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The Master and His Emissary: The Divided Brain and the Making of the Modern World
Reviewed by Jacob Freedman, M.D.
Am J Psychiatry 2011;168:655-656. doi:10.1176/appi.ajp.2011.11010053
View Author and Article Information
Boston, Mass.

Book review accepted for publication February 2011.

The author reports no financial relationships with commercial interests.

Accepted February , 2011.

Copyright © American Psychiatric Association

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This epic book can first be understood in terms of what it is not. It is not a book about the mind-brain question or the origins of consciousness, although it addresses both of these issues from a philosophical as well as neurological perspective. Nor is it a case series of interesting neurological findings and fascinating patients. However, readers will certainly have a good understanding of Capgras syndrome, Cotard's syndrome, and other rare neuropsychiatric conditions following their journey through The Master and His Emissary. In essence, Iain McGilchrist's book is an exploration of the link between the brain's hemispheric asymmetry and the historical development of Western society. This is no small task: chronicling how the left brain's determined reductionism and the right brain's insightful and holistic approach have shaped music, language, politics, and art.

The first half of the book provides a thorough understanding of brain lateralization. At the macroscopic level of gross pathology, anatomical differences between the two hemispheres and concepts such as Yakovlevian torque are explained in detail. On the other end of the spectrum, at the most microscopic and molecular level, differences between neurotransmitter activity in the right hemisphere (increased noradrenaline reliance) and left hemisphere (increased dopamine reliance) are expounded upon. Human emotionality is then localized in terms of hemispheric asymmetry: the right hemisphere's dominance of emotional expressivity exists with the notable exception of anger, which is a dopamine-mediated, reward-driven process that is controlled by the left frontal lobe. Through gleanings from imaging studies, neurological case reports, and psychological testing, the author describes sadness, guilt, realism, and empathy as being mediated by the right hemisphere. People with right hemisphere deficits, depending on the site and extent of their lesions, can present with a variety of symptoms that might otherwise be characteristic of schizophrenia, which suggests that an unbridled left hemisphere drives these processes. Cognition is also described in terms of the functional differences between the two hemispheres, notably the right hemisphere's dominance in alertness and sustained attention and the left hemisphere's governance of focused and selective attention.

The second half of the book is what separates it from other academic works focused on the neuroscience of brain asymmetry. This is where the author takes his framework of the left hemisphere's self-obsessed reductionism and the right hemisphere's empathic holism and tries to "understand the structure of the world that the brain has in part created" (p. 1). The author describes at length the left hemisphere's ruthless campaign to control all that it encounters, perhaps based on its increased interconnectivity and self-referential qualities, and describes how this has subsequently affected both modern Western culture and the individuals who live within it. Here are the author's musings of schizophrenia as a "modern disease," a concept buttressed with data showing a spike in the prevalence of chronic psychotic illness after the 18th century and the left hemisphere-dominated industrialization of the Western world. From here, the author proposes that certain essential elements of left-hemispheric schizophrenia psychopathology, such as hyper-rationalism, hyper-reflexive self-awareness, disengaged emotionality, and disembodied existence, have become defining characteristics of Western culture. Of the evidence the author provides to support this thesis, perhaps the most fascinating is the juxtaposition of famous modern art pieces, including the works of Matisse, Magritte, and Picasso, with the artwork of schizophrenia patients and his frank comparisons between the two.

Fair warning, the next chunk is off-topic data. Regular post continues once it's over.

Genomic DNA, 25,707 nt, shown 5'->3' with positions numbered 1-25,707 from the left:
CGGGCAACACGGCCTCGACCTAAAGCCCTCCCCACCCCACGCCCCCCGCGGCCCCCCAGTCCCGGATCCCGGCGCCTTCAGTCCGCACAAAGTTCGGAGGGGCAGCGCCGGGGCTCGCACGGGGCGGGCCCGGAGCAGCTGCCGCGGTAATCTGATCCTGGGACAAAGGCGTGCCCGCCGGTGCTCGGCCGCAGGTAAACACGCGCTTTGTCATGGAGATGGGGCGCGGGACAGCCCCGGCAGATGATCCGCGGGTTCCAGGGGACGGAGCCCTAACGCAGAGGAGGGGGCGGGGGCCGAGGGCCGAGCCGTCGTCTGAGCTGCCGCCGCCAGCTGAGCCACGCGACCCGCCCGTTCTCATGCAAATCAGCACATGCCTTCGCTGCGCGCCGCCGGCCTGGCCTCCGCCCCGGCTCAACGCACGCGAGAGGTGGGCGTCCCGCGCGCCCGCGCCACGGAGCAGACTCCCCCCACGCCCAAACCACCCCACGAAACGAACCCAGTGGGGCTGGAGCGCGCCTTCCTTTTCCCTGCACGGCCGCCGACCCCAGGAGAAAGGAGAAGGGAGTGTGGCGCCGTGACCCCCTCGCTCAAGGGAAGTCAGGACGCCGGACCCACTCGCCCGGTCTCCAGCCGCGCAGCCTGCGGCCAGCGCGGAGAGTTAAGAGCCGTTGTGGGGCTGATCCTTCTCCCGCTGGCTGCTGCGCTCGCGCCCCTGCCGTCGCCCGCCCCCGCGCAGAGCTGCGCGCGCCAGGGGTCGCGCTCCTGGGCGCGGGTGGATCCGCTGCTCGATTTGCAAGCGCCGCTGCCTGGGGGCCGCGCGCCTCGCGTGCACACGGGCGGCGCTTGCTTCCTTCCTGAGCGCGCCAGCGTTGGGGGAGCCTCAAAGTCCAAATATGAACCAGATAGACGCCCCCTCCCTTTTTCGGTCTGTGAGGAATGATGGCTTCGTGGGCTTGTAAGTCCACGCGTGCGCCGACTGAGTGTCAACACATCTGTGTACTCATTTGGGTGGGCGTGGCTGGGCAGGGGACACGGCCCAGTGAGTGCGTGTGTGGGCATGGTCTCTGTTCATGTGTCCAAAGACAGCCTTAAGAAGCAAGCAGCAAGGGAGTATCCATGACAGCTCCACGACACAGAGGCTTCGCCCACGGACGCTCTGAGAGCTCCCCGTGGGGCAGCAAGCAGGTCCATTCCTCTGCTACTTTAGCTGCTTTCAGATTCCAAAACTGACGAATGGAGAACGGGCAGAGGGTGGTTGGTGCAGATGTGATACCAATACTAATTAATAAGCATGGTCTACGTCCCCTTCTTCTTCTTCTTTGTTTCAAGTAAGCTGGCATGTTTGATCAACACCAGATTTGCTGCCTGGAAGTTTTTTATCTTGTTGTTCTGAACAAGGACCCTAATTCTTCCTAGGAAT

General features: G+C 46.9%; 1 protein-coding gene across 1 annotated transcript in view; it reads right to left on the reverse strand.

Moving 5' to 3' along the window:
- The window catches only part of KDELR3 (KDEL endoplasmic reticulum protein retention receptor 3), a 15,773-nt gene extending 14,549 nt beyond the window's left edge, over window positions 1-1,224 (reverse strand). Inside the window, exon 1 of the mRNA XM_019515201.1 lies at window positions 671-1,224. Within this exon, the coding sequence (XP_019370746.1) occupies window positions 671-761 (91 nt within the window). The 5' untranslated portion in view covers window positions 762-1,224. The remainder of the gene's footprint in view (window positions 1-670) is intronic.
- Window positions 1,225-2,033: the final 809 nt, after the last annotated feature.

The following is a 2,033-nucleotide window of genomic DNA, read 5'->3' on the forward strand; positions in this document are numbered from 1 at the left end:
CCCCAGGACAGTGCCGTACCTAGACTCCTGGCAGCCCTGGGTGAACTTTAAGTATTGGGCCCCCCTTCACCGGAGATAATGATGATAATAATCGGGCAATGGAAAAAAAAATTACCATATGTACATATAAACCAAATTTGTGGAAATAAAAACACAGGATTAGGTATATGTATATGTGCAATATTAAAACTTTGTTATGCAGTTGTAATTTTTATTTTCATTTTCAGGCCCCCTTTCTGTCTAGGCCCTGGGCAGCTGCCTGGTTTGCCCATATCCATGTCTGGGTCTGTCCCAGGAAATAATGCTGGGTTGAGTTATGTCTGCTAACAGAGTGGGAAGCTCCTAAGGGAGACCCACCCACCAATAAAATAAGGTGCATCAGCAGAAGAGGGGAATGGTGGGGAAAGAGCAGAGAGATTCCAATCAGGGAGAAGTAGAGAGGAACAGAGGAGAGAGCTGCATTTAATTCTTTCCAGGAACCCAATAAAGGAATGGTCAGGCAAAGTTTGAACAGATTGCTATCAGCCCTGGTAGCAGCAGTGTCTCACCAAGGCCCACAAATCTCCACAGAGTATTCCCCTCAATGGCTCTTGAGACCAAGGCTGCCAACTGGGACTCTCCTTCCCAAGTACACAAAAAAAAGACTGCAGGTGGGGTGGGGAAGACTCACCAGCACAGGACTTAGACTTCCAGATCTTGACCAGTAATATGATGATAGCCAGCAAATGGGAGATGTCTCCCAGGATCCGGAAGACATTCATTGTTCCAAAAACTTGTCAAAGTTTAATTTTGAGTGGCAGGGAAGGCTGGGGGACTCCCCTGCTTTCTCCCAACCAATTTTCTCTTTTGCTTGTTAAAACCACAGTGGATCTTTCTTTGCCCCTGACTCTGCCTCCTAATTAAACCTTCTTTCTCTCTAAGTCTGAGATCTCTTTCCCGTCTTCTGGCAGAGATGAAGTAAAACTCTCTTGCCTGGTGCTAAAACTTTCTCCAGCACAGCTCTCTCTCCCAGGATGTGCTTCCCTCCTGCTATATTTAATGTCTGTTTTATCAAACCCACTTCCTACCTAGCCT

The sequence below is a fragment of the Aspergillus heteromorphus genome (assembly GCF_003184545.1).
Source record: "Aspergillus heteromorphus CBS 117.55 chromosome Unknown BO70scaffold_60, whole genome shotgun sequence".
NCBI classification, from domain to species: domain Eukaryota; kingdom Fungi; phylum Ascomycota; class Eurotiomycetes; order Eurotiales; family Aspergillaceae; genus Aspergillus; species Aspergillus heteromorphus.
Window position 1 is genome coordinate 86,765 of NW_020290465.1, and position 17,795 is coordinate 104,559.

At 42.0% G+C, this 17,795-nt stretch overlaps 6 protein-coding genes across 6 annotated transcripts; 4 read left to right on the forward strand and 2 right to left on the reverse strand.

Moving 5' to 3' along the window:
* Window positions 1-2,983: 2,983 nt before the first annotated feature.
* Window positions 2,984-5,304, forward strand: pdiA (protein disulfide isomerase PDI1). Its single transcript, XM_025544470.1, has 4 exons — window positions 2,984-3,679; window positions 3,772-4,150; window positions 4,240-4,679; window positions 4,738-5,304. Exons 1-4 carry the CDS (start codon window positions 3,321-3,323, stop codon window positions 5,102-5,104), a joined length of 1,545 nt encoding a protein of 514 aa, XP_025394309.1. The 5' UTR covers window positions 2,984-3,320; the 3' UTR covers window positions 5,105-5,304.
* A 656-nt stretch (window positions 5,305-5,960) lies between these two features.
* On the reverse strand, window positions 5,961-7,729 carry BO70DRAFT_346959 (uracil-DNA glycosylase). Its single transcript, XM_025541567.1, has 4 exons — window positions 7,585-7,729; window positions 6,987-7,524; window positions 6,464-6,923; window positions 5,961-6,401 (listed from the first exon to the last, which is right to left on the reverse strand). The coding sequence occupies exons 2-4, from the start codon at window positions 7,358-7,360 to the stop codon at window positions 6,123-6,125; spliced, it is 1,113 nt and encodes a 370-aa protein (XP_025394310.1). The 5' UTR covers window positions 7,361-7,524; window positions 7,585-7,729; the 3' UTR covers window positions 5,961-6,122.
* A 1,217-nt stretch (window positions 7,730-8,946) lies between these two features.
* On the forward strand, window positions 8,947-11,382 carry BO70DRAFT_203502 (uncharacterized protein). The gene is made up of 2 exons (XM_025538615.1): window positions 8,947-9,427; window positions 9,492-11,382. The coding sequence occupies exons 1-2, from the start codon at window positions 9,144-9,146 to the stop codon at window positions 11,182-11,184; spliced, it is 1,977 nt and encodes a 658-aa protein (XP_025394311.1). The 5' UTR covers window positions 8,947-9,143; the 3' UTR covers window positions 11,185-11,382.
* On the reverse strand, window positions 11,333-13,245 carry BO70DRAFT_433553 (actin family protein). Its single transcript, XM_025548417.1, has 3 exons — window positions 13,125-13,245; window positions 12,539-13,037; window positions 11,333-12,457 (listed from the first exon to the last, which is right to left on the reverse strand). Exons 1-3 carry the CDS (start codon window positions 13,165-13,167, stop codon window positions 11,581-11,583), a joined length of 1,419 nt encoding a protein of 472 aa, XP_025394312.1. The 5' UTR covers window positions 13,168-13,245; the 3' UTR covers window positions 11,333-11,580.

Iain McGilchrist describes his topic as "neurophilosophy," which means that his book traverses between the respected fields of Wernicke and Buber throughout its chapters. Perhaps this is why he proudly and primarily identifies himself as a psychiatrist. For indeed all psychiatrists, no matter how biologically or dynamically oriented they might be, have shared intellectual curiosities that span the divide between neuroscience and philosophy. And yet it is clear that this book is not written primarily for the practicing psychiatrist. The author does not discuss at great length how the neuroanatomy of right and left brain asymmetry can help to explain the pathophysiology of mental illness nor how this knowledge can aid in the treatment of this patient population.

This aside, Iain McGilchrist's crusade against brain unilateralism results in a brilliantly written book that valiantly addresses the effect hemispheric asymmetry has had on Western civilization. And while the author quotes Ramachandran and Heidigger more frequently than Freud and Bleuler, The Master and His Emissary is still certainly a relevant book for any psychiatrist (and any neuroscientist or philosopher for that matter).

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